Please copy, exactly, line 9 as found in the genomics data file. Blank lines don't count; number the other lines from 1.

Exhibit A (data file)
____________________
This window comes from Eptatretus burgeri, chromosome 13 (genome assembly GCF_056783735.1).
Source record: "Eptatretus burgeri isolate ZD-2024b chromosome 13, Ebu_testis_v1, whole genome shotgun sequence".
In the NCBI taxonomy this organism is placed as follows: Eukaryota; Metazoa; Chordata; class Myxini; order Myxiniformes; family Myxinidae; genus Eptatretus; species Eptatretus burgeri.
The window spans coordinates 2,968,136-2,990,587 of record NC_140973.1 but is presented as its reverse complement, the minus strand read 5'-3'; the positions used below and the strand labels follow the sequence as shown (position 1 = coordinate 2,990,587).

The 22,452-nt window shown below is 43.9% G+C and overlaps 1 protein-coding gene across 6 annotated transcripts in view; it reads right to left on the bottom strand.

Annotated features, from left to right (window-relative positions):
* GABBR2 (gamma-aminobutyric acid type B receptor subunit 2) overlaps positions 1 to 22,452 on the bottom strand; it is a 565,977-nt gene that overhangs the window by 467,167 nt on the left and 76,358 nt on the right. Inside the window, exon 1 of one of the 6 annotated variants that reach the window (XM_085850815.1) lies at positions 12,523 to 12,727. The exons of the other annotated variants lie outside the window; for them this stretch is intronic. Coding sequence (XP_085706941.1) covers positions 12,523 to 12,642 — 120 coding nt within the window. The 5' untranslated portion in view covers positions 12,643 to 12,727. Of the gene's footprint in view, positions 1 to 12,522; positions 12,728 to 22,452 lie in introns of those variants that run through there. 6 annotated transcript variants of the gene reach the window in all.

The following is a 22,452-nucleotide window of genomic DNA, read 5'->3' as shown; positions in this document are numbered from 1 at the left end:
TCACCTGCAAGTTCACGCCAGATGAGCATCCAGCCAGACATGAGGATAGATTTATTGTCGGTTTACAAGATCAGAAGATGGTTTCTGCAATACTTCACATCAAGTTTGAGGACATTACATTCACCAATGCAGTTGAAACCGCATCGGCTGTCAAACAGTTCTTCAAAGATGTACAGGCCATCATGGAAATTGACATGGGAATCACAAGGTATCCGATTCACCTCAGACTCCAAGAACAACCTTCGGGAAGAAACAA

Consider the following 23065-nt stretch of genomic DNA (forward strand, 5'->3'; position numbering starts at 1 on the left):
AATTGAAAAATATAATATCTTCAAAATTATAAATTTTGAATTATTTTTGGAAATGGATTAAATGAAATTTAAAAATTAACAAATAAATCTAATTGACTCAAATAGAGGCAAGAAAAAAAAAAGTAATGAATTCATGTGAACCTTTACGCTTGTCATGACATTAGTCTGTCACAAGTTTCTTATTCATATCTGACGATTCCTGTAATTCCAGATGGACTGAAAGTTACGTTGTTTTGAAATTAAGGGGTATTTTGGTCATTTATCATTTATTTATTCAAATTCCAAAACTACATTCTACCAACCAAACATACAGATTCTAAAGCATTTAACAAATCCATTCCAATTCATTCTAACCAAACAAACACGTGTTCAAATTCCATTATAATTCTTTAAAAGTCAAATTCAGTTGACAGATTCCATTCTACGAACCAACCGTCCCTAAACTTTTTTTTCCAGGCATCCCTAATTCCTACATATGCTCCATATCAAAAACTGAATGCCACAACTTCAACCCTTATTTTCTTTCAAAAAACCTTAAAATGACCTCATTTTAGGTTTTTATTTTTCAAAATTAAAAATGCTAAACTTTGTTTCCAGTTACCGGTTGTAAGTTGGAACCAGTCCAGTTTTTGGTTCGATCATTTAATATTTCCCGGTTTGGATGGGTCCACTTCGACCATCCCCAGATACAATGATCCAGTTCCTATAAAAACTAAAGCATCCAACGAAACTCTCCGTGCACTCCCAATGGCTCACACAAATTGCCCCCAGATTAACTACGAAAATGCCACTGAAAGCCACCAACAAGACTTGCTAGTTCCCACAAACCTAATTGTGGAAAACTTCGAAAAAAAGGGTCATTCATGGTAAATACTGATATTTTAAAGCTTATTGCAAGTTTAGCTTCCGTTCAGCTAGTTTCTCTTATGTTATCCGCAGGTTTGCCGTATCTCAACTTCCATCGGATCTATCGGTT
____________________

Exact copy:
TCACCTGCAAGTTCACGCCAGATGAGCATCCAGCCAGACATGAGGATAGATTTATTGTCGGTTTACAAGATCAGAAGATGGTTTCTGCAATACTTCACATCAAGTTTGAGGACATTACATTCACCAATGCAGTTGAAACCGCATCGGCTGTCAAACAGTTCTTCAAAGATGTACAGGCCATCATGGAAATTGACATGGGAATCACAAGGTATCCGATTCACCTCAGACTCCAAGAACAACCTTCGGGAAGAAACAA